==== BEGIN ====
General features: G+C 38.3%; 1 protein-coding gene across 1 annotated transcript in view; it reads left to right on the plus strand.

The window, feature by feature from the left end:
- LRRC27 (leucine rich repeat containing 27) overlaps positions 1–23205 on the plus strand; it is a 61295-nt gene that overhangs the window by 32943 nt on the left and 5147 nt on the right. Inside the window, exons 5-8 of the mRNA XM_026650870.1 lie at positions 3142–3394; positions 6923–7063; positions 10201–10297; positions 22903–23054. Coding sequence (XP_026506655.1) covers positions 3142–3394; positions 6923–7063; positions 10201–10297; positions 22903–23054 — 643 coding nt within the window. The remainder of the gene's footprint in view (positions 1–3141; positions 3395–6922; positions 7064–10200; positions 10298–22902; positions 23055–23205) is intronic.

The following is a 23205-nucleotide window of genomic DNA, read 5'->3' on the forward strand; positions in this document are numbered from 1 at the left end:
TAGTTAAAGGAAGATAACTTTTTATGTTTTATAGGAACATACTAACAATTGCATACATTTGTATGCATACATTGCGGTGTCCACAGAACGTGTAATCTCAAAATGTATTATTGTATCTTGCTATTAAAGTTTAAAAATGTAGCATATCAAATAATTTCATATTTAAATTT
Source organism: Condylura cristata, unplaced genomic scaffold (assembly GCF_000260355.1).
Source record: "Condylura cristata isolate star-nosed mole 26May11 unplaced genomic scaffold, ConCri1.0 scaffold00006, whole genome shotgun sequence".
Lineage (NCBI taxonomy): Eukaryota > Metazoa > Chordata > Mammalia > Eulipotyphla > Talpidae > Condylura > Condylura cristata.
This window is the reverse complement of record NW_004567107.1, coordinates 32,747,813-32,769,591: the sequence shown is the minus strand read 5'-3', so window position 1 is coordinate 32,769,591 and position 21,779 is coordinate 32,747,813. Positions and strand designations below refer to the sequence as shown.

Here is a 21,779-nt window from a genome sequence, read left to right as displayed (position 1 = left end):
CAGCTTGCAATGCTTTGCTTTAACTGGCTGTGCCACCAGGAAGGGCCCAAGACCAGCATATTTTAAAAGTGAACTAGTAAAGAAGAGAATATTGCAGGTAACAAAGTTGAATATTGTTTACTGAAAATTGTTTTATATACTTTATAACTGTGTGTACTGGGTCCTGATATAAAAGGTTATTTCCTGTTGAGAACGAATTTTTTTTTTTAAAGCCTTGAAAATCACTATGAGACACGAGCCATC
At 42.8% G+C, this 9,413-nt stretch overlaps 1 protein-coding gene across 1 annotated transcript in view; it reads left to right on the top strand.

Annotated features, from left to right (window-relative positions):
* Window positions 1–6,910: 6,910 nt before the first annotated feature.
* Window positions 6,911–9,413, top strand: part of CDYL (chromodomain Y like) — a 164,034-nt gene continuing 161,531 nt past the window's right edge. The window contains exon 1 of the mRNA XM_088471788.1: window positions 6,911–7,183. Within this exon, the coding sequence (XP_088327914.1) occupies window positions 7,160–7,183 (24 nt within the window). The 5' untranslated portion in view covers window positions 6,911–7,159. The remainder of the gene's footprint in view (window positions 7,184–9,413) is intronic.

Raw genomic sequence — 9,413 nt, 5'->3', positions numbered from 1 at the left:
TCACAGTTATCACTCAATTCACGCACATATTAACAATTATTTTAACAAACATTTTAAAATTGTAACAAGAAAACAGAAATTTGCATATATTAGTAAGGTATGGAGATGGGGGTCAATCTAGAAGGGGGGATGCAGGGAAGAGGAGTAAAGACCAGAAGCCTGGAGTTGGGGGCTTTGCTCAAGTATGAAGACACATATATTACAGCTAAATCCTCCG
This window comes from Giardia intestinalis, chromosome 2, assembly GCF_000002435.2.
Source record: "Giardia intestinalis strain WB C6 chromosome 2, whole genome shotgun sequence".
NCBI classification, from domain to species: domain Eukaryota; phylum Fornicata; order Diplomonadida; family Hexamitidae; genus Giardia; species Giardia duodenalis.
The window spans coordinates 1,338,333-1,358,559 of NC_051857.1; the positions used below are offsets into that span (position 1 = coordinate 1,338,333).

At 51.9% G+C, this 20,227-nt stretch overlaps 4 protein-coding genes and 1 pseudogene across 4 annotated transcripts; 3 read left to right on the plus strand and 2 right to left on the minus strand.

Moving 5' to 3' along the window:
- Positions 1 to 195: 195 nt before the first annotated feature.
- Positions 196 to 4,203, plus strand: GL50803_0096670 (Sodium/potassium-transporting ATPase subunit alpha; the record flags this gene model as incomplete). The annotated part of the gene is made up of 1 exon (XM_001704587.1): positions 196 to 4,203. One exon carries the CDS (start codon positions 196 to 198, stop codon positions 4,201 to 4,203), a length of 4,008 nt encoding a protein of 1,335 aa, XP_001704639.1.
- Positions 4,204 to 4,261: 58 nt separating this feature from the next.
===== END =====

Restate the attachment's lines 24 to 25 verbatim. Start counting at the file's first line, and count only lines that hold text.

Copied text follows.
- Positions 1 to 195: 195 nt before the first annotated feature.
- Positions 196 to 4,203, plus strand: GL50803_0096670 (Sodium/potassium-transporting ATPase subunit alpha; the record flags this gene model as incomplete). The annotated part of the gene is made up of 1 exon (XM_001704587.1): positions 196 to 4,203. One exon carries the CDS (start codon positions 196 to 198, stop codon positions 4,201 to 4,203), a length of 4,008 nt encoding a protein of 1,335 aa, XP_001704639.1.